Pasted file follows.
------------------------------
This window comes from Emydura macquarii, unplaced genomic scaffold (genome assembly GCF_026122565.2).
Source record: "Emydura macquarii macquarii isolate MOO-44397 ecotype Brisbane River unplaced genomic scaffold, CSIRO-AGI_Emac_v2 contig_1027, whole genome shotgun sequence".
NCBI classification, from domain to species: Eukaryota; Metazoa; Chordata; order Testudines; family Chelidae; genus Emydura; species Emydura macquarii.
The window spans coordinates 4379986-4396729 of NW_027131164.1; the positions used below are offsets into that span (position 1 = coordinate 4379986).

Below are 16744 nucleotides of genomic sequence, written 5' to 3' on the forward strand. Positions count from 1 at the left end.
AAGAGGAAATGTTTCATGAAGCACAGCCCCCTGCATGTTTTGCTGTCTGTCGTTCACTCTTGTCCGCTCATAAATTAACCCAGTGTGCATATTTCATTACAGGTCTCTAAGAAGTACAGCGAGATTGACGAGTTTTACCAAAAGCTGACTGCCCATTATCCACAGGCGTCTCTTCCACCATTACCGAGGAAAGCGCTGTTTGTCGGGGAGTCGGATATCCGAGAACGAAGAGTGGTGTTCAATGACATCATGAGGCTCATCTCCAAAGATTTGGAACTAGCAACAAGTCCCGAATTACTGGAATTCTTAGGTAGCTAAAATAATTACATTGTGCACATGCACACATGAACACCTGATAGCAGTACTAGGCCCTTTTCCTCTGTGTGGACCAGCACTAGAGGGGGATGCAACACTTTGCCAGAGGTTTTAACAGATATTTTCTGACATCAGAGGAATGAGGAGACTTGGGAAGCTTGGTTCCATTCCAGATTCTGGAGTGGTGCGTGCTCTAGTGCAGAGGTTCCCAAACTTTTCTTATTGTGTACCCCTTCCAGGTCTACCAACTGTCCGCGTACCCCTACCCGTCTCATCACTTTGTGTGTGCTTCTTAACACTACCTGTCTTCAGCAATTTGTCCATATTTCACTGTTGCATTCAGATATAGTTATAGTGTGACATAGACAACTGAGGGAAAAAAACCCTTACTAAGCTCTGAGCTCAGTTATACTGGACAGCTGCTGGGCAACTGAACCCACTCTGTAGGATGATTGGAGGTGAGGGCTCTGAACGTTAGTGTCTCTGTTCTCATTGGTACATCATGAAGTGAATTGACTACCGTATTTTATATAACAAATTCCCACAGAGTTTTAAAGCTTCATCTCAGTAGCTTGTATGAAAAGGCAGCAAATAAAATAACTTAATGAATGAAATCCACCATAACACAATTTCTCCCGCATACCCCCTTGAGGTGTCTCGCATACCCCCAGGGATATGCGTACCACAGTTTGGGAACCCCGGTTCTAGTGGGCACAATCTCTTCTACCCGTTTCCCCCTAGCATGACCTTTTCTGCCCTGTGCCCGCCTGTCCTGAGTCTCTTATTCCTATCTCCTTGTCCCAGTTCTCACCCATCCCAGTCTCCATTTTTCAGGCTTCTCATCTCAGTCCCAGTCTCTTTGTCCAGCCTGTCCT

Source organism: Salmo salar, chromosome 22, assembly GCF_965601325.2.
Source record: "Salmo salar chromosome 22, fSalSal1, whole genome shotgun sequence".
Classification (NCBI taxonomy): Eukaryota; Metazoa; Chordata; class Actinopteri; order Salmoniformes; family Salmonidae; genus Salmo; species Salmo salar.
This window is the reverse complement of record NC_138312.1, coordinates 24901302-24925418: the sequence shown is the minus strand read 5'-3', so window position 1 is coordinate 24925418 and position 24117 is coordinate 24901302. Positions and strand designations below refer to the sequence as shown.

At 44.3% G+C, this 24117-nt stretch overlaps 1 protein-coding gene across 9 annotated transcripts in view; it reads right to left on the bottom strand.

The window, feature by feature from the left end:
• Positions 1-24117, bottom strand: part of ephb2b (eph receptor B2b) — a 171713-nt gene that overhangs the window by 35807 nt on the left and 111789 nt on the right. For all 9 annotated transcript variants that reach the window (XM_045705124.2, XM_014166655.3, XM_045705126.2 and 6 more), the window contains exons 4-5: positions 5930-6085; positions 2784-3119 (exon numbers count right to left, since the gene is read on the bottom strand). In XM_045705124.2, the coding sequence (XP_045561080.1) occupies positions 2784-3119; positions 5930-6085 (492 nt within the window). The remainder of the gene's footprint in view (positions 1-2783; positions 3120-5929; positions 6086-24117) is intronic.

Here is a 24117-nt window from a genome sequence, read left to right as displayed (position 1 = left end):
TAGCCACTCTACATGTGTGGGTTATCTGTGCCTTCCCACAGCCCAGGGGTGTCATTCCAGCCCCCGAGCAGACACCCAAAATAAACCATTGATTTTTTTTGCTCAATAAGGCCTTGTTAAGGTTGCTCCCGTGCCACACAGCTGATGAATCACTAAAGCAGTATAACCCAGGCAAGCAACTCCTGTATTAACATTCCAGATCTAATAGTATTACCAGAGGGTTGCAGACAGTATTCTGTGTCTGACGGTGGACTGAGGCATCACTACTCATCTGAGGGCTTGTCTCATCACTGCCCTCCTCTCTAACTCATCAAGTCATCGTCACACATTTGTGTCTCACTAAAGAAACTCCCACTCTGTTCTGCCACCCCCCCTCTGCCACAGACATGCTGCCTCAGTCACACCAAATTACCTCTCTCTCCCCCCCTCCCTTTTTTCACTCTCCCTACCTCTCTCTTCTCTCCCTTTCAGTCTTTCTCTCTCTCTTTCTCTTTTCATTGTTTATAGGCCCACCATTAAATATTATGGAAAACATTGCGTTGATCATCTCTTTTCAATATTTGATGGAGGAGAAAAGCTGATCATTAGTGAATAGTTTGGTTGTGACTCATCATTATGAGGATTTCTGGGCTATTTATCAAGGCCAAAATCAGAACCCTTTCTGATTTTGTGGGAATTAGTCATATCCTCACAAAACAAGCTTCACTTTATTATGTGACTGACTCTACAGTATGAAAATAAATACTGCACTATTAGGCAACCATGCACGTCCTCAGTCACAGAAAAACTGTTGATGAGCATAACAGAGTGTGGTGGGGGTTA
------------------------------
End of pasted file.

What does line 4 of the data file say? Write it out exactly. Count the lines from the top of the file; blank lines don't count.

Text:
The window spans coordinates 4379986-4396729 of NW_027131164.1; the positions used below are offsets into that span (position 1 = coordinate 4379986).